The changing pharmacokinetics in the elderly, combined with altered physiology of the cardiovascular and renal system, make the elderly more vulnerable to the side effects of common anti-hypertensive agents, including calcium channel blockers especially those suffering from co-morbids like heart failure or prior syncope.14 Calcium channel blockers were cited as causing 9% of hospitalisations due to an adverse event in one study.28
Using reduced drug dosages29 and slow drug titration based on therapeutic response of the patient may help mitigate serious adverse events.
Primary care physicians also need to know that drug-drug interactions are more likely with use of anti-arrhythmic drugs.30 Risk-benefit ratio of such drugs needs to be weighed carefully before prescribing.
Age-related wear and tear of the joints often leads to chronic pain for which NSAIDs are commonly prescribed by primary care physicians. As with other drugs, tolerability of these drugs diminishes with age, often leading to gastric and duodenal ulcers which are on the rise in the elderly.31 NSAID use also quadruples the risk of gastrointestinal bleeding in the elderly.32 Aspirin and NSAIDs were also accounted for about 30% of ADRs causing hospitalisations in one study.28
Lower dosages and judicious selection of the type of NSAID and screening of risk factors prior to the start of treatment is advised.22 In addition, the use of topical NSAIDs is now also recommended for reduction of pain and inflammation of osteoarthritis.33
Statins are added to reduce cardiovascular risk in the elderly who often have co-morbidities like diabetes and hypertension. While the risk reduction is important, polypharmacy is a key factor implicated in increasing risk of myopathy, especially in the elderly who lose muscle mass with ageing and have declined hepatic function. In addition, risk of myopathy is dose-dependent. Another caveat is prescribing statins to patients 80 years and older, in whom benefits of medicating are still unclear and may vary from patient to patient.34-36
With the rapidly rising burden of diabetes in developing countries37 oral hypoglycaemic drugs deserve a special mention as well. Long-acting sulphonylureas have been implicated in prolonged hypoglycaemia due to their reduced metabolism in the elderly.38 Short-acting sulphonylureas are a safer option.
In addition to awareness of adverse effects of commonly prescribed drugs, it is also important that other therapeutic considerations while caring for the elderly is the need to apply strategies of appropriate prescribing to reduce the burden of iatrogenic complications due to non-judicious drug dispensing. Several options have been proposed:
The Cochrane review suggests that involving pharmacists in monitoring drugs dispensed to the elderly may have a role in identifying drugs of concern and mitigate inappropriate prescribing.39 Another review suggested a role of educational strategies in improving prescribing practices in nursing homes.40 A concrete framework is provided by a recent article which describes a step-wise approach to addressing the problem of inappropriate prescribing in the elderly, starting from a complete listing of medications used to a detailed benefit analysis of the drug to be dispensed and continued monitoring of medications that are prescribed by a single care provider.41 Literature does cite that the higher the number of providers, the more likely the incidence of polypharmacy and subsequently an adverse drug event. This study also cited that the presence of four to five chronic health conditions increased the risk of an adverse drug event two-fold.42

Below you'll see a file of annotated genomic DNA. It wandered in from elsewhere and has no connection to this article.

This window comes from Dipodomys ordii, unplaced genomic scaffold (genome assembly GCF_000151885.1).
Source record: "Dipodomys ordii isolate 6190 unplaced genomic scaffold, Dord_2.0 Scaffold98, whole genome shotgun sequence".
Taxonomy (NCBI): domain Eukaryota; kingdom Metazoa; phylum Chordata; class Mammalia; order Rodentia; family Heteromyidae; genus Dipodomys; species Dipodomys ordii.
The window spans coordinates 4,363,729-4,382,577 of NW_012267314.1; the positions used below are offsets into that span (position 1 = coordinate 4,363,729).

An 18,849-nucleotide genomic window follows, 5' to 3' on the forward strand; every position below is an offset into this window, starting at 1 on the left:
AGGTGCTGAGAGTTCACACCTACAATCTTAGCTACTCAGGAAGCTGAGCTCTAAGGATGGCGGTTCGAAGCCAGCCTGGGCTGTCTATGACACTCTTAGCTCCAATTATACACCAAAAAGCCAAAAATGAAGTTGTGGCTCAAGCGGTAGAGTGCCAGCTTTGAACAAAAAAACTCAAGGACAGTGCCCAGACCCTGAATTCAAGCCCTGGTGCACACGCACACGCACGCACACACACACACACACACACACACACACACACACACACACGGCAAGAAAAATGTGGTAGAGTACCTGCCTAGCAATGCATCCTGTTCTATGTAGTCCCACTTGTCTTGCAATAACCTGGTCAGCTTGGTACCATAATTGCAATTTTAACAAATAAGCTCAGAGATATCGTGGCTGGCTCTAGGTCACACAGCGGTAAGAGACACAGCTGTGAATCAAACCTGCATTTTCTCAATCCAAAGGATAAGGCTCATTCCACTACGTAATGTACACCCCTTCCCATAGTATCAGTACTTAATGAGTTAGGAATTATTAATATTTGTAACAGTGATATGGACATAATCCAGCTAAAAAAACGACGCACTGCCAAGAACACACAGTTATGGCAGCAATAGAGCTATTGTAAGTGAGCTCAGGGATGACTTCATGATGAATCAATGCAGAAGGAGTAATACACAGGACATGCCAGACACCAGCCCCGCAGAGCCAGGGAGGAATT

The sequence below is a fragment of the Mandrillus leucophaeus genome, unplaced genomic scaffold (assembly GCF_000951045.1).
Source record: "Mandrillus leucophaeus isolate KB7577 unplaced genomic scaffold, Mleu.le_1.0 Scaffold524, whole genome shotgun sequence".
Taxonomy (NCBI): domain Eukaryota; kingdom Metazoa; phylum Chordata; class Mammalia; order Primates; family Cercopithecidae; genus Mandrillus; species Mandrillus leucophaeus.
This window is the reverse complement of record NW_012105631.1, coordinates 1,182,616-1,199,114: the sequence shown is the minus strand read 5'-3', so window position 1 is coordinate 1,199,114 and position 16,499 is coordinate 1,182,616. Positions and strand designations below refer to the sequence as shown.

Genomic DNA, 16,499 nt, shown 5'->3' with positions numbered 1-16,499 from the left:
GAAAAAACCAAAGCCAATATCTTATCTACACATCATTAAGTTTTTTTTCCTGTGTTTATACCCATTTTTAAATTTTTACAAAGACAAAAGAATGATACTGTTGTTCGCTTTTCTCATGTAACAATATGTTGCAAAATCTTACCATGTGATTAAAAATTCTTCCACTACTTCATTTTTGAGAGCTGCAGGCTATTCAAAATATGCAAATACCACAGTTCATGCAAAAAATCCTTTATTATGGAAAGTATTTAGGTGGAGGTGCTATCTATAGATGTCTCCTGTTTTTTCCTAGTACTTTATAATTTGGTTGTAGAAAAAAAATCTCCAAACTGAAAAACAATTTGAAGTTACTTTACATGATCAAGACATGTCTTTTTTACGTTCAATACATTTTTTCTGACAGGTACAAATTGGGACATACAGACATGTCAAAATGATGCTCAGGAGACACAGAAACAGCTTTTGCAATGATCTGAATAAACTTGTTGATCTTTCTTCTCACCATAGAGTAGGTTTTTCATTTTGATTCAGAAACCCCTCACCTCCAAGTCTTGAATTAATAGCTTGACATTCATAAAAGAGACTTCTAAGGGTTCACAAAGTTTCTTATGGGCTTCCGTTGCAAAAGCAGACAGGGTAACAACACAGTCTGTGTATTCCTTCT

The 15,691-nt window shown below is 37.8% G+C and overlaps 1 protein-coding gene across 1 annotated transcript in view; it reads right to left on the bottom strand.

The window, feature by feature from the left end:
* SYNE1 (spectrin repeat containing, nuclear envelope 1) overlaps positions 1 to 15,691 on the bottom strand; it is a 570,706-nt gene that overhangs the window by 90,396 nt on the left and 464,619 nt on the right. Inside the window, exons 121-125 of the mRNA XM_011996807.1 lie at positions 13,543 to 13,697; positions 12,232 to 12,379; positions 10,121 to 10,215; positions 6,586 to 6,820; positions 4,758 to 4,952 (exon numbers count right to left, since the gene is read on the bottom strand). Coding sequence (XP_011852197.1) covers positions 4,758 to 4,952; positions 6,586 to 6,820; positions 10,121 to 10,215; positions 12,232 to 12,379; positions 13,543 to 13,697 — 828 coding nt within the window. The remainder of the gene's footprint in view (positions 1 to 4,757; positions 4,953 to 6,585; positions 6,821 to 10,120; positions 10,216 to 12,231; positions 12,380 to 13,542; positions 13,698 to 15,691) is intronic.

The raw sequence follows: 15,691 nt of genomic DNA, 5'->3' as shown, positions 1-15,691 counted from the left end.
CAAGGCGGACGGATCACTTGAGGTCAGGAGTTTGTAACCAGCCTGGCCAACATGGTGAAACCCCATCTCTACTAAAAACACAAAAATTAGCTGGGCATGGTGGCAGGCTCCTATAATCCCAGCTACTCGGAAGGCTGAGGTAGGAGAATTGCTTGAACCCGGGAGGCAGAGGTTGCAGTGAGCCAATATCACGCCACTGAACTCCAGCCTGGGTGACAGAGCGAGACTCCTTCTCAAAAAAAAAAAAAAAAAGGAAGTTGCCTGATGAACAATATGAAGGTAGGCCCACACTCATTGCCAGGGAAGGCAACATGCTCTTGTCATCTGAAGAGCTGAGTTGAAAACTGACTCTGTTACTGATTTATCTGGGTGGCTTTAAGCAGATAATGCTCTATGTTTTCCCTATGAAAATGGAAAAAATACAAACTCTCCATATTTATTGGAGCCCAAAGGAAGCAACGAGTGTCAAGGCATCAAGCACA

A few key points, therefore, to remember are that complexity of care of an elderly patient not only lies in dealing with their co-morbids but also an awareness of how drugs can affect quality of life and morbidity in this age group. A simple but detailed review of medications (both prescribed and over-the-counter), reduced drug dosing, weighing the risk-benefit ratio of each drug, awareness of drug interactions and ongoing surveillance of medications may help the primary care providers to provide better quality of care to their elderly patients. One would do well to be familiar with basic ageing physiology and pharmacology; consider possible drug interactions before prescribing; consider risk-benefit ratio before prescribing; start with reduced 1/2 to 1/3 of regular adult dosage and gradually increase if needed; monitor patient carefully for adverse reactions due to drug or drug interactions; and perform a detailed drug review at every patient visit.
Polypharmacy is a common occurrence in elderly patients and may at times cause considerable morbidity in the life of an aged patient. The importance of judicious prescribing alligned with a basic understanding of ageing physiology and pharmacology is necessary for primary care physicians to adopt in their practice while caring for the aged.